On housing Corbyn, again, is the only candidate offering bold policies which are actually popular. He believes that introducing rent control – legal caps on how much rent you have to pay – is the only means to bring down the costs of housing benefit in a fair way. Not only would such a measure actually reduce public spending and be in the interests of the less well-off but, again, it would be popular with 60 percent of the public in favour of rent controls and only 25 percent opposed to them. Presumably some of those are landlords.

Corbyn is the only candidate who understands that the housing crisis doesn't just affect those who want to be homeowners, but that private renters are more pissed off than anyone. That's important because it's the latter whose numbers are rising, with 5.4 million households now in the private rental sector – double the figure for 2001. A decade from now, that is set to rise to 7.2 million households, more than the number of households projected to have a mortgage.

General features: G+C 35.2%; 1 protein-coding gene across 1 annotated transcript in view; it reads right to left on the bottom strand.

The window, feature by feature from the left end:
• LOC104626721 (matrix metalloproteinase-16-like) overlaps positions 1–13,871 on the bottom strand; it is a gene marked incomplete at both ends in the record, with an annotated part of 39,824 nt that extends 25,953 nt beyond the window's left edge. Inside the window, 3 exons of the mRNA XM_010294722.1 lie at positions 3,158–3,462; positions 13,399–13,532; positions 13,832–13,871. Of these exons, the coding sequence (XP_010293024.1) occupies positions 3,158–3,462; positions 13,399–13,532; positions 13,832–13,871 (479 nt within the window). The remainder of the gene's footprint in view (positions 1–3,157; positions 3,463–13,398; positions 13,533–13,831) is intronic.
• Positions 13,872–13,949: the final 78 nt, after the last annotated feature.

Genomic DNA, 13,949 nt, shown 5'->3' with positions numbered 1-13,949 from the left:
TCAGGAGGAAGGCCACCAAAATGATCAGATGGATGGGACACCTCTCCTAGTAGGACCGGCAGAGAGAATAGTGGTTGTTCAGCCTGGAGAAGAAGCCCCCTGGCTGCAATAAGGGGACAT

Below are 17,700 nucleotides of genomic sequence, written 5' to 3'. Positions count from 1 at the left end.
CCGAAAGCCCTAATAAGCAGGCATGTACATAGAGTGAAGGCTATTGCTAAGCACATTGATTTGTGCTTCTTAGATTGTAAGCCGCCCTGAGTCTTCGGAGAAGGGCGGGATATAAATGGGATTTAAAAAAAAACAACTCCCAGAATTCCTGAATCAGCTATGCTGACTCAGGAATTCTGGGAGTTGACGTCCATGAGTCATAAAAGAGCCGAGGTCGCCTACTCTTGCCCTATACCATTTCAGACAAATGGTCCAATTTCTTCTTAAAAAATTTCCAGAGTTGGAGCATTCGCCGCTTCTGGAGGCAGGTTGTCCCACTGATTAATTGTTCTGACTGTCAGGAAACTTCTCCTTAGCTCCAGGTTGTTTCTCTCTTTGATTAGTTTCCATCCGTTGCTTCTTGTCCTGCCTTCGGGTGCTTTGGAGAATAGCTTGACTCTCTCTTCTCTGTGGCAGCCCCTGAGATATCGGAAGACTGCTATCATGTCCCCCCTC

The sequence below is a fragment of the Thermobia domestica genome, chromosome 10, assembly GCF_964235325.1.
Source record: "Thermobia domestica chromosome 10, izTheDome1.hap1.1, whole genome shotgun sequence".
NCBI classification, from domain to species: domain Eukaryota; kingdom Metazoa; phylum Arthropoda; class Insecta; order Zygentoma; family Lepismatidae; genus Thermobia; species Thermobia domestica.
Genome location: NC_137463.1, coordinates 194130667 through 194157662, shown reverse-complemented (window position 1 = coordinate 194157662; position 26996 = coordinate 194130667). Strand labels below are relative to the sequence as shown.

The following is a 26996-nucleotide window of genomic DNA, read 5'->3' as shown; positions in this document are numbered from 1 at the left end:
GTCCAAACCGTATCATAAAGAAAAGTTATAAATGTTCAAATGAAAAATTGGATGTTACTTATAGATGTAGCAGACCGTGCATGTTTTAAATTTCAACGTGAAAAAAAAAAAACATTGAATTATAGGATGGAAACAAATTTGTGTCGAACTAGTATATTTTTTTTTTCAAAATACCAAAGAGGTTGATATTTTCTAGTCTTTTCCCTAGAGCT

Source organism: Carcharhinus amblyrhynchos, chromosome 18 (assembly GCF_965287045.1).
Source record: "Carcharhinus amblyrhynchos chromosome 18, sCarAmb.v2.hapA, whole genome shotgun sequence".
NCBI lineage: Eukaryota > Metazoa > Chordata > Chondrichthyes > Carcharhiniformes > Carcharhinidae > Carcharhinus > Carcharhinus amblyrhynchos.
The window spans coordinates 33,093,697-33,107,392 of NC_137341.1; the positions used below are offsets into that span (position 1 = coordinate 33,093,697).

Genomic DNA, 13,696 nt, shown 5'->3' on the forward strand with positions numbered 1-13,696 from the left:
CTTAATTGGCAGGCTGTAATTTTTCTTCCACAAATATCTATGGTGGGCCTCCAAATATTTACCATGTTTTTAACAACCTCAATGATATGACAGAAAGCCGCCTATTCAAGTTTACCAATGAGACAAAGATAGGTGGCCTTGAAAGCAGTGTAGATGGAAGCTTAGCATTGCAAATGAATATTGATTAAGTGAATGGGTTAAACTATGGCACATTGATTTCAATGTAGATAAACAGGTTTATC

With rents rising faster than wages and more people renting a home than owning one, if you haven't got a plan that will get the backing of private renters, you can wave goodbye to forming a Labour government in five or ten years time. Only Corbyn is capable of reaching out to this crucial and rapidly growing section of the electorate, most of whom did not vote last time.

The truth is that on many of his policies, while he is presented as a dinosaur stuck in the ways of the 1980s, Corbyn is less ideological than his opponents. The likes of Kendall, Cooper and Burnham aren't "pragmatists" who prefer whatever works, but pursue the policies they do out of a commitment to free-market principles even when, as with housing, energy and the railways, they obviously don't work.

There is nothing "aspirational" about spending a hundred billion on nukes or having the taxpayer subsidise private train operators, energy companies and landlords. While there are areas where much of the public disagrees with Corbyn, most notably on Britain getting rid of its monarchy and becoming a republic, more and more people are realising that this Labour-lefty is the only politician offering solutions to the biggest challenges of our time: low pay, high bills and not much of a future for young people. Corbyn might win the leadership and never become Prime Minister, but if he prevails this September it will be the beginning of a realignment in English politics. The old guard of New Labour, meanwhile, has never looked more out of touch with the public.